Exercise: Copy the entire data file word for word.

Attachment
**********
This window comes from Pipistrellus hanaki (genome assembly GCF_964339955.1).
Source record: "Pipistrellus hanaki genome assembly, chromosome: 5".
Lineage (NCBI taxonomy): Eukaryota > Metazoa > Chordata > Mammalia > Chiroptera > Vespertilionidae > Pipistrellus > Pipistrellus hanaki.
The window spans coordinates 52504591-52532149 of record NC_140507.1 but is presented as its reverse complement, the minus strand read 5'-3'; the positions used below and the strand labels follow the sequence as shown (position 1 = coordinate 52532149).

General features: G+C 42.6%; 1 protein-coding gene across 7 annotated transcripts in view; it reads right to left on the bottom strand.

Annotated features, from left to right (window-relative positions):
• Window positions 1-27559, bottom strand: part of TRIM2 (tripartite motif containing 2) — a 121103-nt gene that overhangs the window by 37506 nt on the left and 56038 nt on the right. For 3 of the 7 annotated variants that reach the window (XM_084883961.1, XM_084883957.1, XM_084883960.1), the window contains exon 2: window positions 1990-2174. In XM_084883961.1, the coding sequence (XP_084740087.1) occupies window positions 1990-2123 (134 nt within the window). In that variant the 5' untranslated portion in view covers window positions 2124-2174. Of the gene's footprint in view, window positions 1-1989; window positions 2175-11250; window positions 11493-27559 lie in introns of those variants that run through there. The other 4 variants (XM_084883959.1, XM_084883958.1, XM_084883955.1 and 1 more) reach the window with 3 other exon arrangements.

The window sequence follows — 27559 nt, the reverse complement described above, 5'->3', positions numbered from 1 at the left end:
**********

This window comes from Pipistrellus hanaki (genome assembly GCF_964339955.1).
Source record: "Pipistrellus hanaki genome assembly, chromosome: 5".
Lineage (NCBI taxonomy): Eukaryota > Metazoa > Chordata > Mammalia > Chiroptera > Vespertilionidae > Pipistrellus > Pipistrellus hanaki.
The window spans coordinates 52504591-52532149 of record NC_140507.1 but is presented as its reverse complement, the minus strand read 5'-3'; the positions used below and the strand labels follow the sequence as shown (position 1 = coordinate 52532149).

General features: G+C 42.6%; 1 protein-coding gene across 7 annotated transcripts in view; it reads right to left on the bottom strand.

Annotated features, from left to right (window-relative positions):
• Window positions 1-27559, bottom strand: part of TRIM2 (tripartite motif containing 2) — a 121103-nt gene that overhangs the window by 37506 nt on the left and 56038 nt on the right. For 3 of the 7 annotated variants that reach the window (XM_084883961.1, XM_084883957.1, XM_084883960.1), the window contains exon 2: window positions 1990-2174. In XM_084883961.1, the coding sequence (XP_084740087.1) occupies window positions 1990-2123 (134 nt within the window). In that variant the 5' untranslated portion in view covers window positions 2124-2174. Of the gene's footprint in view, window positions 1-1989; window positions 2175-11250; window positions 11493-27559 lie in introns of those variants that run through there. The other 4 variants (XM_084883959.1, XM_084883958.1, XM_084883955.1 and 1 more) reach the window with 3 other exon arrangements.

The window sequence follows — 27559 nt, the reverse complement described above, 5'->3', positions numbered from 1 at the left end: